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On the advertisement for this Lear Kevin Kline resembles a superannuated Pan, an image that his performance as the king mostly belies. He is neither youthful nor frolicsome; all that smacks of Pan is his vanity, which has often been a stronger suit for Kline than his vulnerability.
Kline’s Lear does not shy away from exposure. The king’s process of stripping away – from the first scene, when he gives his lands to his daughters, to their denying him shelter, to his raging upon the heath – is dutifully observed. If I sometimes missed the emotional transitions that the greatest Lears bring to the process of breakdown, the truth of the decline was never in question. As a study of madness, Kline’s Lear is a worthy companion piece to his superb Hamlet at the same theatre two decades ago.
Kline’s voice is commanding. If he has a tendency to emphasise a key phrase at the expense of the poetry’s flow, his approach almost always makes sense. Both he and James Lapine’s production have what every contemporary Shakespeare staging must have: clarity. If an audience in 2007, for whom the Bard is a quasi- foreign language, cannot follow what is happening, especially in a play with as much plot as Lear, then little else can register.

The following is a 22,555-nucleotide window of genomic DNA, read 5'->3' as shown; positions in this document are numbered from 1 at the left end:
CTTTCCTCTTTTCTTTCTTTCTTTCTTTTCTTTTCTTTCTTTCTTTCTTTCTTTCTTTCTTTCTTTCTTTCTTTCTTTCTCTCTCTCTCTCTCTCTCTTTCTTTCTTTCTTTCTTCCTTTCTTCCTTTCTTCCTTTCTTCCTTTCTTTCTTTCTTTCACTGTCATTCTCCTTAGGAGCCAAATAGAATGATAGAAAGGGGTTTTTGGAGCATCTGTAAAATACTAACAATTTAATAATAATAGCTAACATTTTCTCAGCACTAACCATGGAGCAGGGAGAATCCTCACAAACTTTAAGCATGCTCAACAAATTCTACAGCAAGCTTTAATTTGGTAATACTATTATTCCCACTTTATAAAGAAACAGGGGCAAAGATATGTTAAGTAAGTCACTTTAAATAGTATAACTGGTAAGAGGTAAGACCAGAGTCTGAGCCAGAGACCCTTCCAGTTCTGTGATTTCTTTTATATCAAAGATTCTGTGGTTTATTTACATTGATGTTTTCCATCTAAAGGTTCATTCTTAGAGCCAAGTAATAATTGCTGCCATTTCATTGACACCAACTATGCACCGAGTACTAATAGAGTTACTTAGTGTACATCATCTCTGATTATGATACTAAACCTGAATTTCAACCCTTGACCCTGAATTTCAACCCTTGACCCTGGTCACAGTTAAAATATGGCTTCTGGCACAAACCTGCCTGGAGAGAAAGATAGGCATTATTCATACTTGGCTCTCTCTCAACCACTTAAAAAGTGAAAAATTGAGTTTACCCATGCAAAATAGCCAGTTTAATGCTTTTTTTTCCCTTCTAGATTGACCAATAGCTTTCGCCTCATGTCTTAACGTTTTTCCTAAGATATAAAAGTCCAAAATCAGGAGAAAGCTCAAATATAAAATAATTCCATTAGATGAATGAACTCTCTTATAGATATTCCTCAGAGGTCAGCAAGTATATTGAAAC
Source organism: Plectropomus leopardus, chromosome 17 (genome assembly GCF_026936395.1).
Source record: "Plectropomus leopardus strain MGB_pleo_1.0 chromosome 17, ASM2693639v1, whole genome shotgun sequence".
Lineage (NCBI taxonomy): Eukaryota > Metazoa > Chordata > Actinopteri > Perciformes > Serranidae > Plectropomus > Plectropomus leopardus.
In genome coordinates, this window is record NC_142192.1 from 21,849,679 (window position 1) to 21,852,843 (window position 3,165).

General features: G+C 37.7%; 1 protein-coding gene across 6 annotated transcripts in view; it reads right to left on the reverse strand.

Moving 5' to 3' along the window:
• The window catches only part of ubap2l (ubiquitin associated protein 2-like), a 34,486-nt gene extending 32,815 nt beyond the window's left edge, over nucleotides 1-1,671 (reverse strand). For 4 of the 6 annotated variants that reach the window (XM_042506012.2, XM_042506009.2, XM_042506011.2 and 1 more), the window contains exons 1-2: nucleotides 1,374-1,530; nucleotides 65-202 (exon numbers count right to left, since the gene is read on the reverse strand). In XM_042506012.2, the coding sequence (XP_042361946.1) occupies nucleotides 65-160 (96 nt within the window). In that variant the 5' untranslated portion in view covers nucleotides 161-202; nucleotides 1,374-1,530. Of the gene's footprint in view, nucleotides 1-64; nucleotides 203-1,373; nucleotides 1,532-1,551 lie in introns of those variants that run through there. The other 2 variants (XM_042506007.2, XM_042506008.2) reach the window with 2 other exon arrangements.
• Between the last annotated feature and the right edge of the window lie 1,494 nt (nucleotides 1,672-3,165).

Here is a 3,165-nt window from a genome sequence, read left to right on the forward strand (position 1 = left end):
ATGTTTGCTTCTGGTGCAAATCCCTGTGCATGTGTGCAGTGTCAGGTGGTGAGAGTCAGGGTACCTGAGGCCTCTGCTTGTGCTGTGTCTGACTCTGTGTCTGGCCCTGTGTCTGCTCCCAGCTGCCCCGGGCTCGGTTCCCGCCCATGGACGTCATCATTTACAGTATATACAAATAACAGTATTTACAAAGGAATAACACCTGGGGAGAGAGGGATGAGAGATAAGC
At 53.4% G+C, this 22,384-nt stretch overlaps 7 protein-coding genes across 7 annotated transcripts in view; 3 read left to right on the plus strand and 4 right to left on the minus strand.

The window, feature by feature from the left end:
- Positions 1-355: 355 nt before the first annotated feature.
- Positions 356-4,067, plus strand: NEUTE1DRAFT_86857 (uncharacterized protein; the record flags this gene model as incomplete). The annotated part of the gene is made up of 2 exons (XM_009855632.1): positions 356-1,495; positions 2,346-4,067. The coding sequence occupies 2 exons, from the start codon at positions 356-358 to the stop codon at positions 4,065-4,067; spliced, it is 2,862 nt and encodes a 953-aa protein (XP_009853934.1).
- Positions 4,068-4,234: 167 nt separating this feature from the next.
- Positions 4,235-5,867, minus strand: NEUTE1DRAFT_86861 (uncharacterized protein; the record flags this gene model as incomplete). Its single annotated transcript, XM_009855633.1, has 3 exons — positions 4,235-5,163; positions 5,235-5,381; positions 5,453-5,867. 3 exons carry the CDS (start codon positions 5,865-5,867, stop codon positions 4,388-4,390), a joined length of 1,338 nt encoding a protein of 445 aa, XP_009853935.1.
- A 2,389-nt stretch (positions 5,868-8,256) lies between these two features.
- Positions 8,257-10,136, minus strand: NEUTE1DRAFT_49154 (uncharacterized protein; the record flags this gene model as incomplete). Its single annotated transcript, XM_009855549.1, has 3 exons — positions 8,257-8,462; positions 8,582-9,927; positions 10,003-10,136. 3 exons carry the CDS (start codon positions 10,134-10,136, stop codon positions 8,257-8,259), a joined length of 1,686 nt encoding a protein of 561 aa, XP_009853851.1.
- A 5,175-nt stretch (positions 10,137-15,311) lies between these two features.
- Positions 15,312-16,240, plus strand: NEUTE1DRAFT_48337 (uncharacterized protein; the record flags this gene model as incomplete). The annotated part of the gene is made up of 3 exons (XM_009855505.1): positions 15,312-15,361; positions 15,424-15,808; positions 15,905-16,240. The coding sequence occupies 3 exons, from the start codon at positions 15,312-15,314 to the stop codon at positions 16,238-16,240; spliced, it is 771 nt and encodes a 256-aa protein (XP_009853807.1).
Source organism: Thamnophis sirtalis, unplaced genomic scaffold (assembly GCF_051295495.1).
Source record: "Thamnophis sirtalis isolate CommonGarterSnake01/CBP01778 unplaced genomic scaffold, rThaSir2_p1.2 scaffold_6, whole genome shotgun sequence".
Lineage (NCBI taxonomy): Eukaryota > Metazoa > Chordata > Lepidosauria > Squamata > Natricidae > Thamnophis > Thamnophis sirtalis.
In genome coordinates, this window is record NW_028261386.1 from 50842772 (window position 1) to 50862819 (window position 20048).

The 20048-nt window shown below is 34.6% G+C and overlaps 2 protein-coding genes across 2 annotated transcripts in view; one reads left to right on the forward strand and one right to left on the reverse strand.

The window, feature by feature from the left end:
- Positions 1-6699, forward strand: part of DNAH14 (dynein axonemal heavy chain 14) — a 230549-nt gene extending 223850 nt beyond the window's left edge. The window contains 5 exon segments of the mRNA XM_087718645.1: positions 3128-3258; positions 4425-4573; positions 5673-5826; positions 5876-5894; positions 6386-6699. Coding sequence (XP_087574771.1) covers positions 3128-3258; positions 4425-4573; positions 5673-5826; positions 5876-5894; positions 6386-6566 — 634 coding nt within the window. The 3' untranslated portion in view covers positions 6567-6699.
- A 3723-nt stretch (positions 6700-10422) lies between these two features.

In addition to comprehensibility, this production sounds what has been, from the play Twelve Dreams to the musical The 25th Annual Putnam County Spelling Bee, a favourite Lapine theme: childhood. Before the curtain, three little girls paint Lear’s kingdom in the sand that lies underneath Heidi Ettinger’s metal-grate set.
These elemental materials, which bespeak the soft human underbelly of the hardness required for rule, are enhanced by the clucking percussion of the sound effects. Michael Starobin and Stephen Sondheim (with the latter Lapine co-created the musicals Sunday in the Park, Into the Woods and Passion) have contributed music. A soothing tune sung to Lear by the Fool, played by Philip Goodwin, and a dressed-down Earl of Kent, played by Michael Cerveris, is one of the highlights.
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